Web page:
Institutional Investors Intensify Embrace of ESG Investing

Continuing a trend that began in 2012, ESG criteria related to climate change and carbon emissions remained the most important environmental issue for institutions surveyed by U.S. SIF.

The U.S. Sustainable Investment Forum (U.S. SIF) has published an extensive report on the state of environmentally and socially conscious investing by U.S. institutional asset owners, aptly titled “Report on U.S. Sustainable, Responsible and Impact Investing Trends 2018.”

In the retirement plan industry, sustainable investments are often described using the terminology of “ESG,” shorthand for environmental, social and governance investing. It is also common in the retirement industry to use the terminology “SRI,” short for socially responsible investing. This report breaks down both ESG and SRI usage. 

According to the report, asset management firms and institutional investors are addressing a diverse set of ESG and SRI concerns across a broader span of assets than found in the previous report, published in 2016.

“Many of these money managers and institutions, concerned about racial and gender discrimination, gun violence and the federal government’s rollbacks of environmental protections, are using portfolio selection and share-owner engagement to address these important issues,” the report says.

According to U.S. SIF, the subject of ESG and SRI investing in the United States continues to expand at a healthy pace.

“The total U.S.-domiciled assets under management using SRI strategies grew from $8.7 trillion at the start of 2016 to $12.0 trillion at the start of 2018, an increase of 38%,” the report says. “This represents 26% of the $46.6 trillion in total U.S. assets under professional management. Since 1995, when the U.S. SIF Foundation first measured the size of the US sustainable and responsible investment universe at $639 billion, these assets have increased more than 18-fold, with a compound annual growth rate of 13.6%.”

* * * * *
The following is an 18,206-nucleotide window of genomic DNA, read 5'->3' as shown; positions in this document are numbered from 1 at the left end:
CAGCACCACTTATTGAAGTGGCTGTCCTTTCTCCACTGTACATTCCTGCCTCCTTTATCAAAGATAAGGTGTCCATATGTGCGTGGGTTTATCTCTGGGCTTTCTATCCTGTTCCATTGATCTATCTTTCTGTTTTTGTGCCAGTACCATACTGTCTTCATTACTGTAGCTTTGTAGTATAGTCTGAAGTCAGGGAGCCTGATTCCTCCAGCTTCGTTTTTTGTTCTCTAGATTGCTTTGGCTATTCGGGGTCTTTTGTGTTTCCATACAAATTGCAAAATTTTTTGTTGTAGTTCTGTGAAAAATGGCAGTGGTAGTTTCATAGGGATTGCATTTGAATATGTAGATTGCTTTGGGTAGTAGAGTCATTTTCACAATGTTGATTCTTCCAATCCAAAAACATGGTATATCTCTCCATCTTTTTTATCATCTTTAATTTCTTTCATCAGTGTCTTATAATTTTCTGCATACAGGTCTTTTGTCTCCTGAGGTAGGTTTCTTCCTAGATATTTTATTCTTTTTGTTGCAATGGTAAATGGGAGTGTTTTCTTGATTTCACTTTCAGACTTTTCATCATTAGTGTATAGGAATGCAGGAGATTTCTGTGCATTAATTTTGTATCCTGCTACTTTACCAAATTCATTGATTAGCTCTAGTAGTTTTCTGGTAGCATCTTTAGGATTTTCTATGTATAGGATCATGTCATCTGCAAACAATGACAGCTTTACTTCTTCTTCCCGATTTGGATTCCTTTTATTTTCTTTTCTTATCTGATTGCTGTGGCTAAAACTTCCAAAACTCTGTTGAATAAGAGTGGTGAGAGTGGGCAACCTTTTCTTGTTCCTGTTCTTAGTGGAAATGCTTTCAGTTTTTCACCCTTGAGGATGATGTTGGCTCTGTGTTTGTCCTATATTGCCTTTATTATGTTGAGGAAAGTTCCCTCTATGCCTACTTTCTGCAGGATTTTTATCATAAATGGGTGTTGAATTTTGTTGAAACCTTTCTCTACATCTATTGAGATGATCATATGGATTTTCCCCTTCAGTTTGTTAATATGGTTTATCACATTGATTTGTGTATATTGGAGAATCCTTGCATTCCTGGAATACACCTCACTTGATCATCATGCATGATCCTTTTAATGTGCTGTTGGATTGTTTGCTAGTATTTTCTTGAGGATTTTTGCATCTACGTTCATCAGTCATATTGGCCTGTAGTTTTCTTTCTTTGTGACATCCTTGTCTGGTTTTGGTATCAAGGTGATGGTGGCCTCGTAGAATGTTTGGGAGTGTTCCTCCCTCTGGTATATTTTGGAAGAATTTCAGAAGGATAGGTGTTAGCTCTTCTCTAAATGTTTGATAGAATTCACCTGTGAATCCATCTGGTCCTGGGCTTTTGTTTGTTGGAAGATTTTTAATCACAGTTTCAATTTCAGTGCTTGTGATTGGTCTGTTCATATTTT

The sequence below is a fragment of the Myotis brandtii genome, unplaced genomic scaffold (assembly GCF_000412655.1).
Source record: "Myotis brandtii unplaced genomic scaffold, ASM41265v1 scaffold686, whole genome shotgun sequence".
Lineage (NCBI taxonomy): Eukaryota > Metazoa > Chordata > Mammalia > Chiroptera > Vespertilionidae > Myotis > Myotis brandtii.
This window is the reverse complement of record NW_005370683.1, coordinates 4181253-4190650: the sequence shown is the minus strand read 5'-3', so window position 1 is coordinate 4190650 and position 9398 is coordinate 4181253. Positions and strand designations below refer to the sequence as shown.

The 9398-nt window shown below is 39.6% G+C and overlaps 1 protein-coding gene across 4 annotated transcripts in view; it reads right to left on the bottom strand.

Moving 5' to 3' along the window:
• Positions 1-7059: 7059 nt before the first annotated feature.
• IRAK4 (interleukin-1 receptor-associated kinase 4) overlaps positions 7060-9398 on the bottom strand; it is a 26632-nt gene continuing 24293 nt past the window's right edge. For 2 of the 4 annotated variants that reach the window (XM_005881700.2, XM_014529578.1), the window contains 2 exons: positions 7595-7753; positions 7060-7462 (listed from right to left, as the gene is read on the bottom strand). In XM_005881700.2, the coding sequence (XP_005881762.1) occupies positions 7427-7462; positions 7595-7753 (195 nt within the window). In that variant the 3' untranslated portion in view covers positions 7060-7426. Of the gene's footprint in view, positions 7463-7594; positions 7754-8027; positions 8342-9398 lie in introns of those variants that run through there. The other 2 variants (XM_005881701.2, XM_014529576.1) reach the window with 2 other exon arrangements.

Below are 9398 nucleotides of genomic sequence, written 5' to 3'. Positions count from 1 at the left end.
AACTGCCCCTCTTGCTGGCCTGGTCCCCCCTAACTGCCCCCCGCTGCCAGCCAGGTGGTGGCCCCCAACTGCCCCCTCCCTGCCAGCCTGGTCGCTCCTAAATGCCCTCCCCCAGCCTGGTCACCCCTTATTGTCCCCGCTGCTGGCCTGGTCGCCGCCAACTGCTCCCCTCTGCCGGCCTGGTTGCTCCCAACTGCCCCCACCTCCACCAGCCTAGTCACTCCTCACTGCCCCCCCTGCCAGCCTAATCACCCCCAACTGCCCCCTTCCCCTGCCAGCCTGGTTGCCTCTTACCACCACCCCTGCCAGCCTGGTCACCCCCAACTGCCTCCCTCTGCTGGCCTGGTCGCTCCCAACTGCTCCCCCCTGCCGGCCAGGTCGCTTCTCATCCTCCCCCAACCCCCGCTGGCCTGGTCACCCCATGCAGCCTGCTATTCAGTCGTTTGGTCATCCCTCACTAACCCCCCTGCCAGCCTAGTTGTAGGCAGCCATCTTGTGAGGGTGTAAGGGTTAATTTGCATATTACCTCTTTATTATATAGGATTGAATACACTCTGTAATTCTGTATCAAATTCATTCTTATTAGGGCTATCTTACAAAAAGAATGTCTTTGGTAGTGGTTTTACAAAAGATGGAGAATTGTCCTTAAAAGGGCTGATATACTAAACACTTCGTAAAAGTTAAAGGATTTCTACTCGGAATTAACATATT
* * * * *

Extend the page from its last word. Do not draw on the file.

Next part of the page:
Breaking down today’s use of ESG

In terms of overall assets, the report says money managers as a whole incorporate ESG factors “fairly evenly” across environmental, social and governance categories. Money managers incorporate social factors slightly more than environmental and governance criteria. As the report shows, social criteria incorporation by money managers increased 39% from 2016 to $10.8 trillion.

Even so, “climate change” is identified as the most important specific ESG issue considered by money managers in asset-weighted terms; the assets to which this criterion applies more than doubled from 2016 to 2018, reaching more than $3.0 trillion. According to U.S. SIF, “conflict risk” was the leading social criterion at $2.3 trillion assets under management, while assets managed with “human rights” criteria were next, at $2.2 trillion, and experienced much larger growth from 2016.

When looking specifically at the portfolios of U.S. institutional investors, the report identifies some $5.6 trillion in institutional ESG assets. Public funds represented the largest share (more than $3.0 trillion).

Overall, social criteria were applied to $5.2 trillion (more than 93%), representing a 19% increase since 2016. Investment policies related to conflict risk affected $3.0 trillion, making it the single most prominent ESG criterion, in asset-weighted terms. Similar to trends among money managers, tobacco saw some of the largest growth as a single ESG factor, at over 120%.

Continuing a trend that began in 2012, criteria related to climate change and carbon emissions remained the most important environmental issue for these institutions, affecting $2.2 trillion.

“The most prominent social issue after conflict risk was equal employment opportunity and diversity, addressed in $1.6 trillion of institutional assets, a 128% increase from 2016,” the report says. “Investment restrictions related to weapons now affect just over $1.5 trillion in assets, a 78% increase since 2016.”

Important to note, tax-qualified retirement plan assets must be managed in accordance with the Employee Retirement Income Security Act. For both pensions and defined contribution plans, the systematic and explicit inclusion of ESG risks and opportunities must be factored into a deeper process of financial analysis, “which can include adjusting estimated future cash flows or modeled discount rates based upon evaluation of ESG-related risks and opportunities and identifying and measuring the impact of off-balance-sheet ESG-related assets and liabilities.”

According to the report, “public funds” represent both the largest value of ESG assets under management and the largest number of institutional investors incorporating some form of ESG in their investments. Insurance companies rank second in value of ESG assets under management, although only a few institutions are involved.

“These two segments each represent over $2 trillion in ESG assets,” the report says. “Foundations represent the second largest number of institutions engaged in any kind of sustainable, responsible and impact investing, although the affected assets are far less.”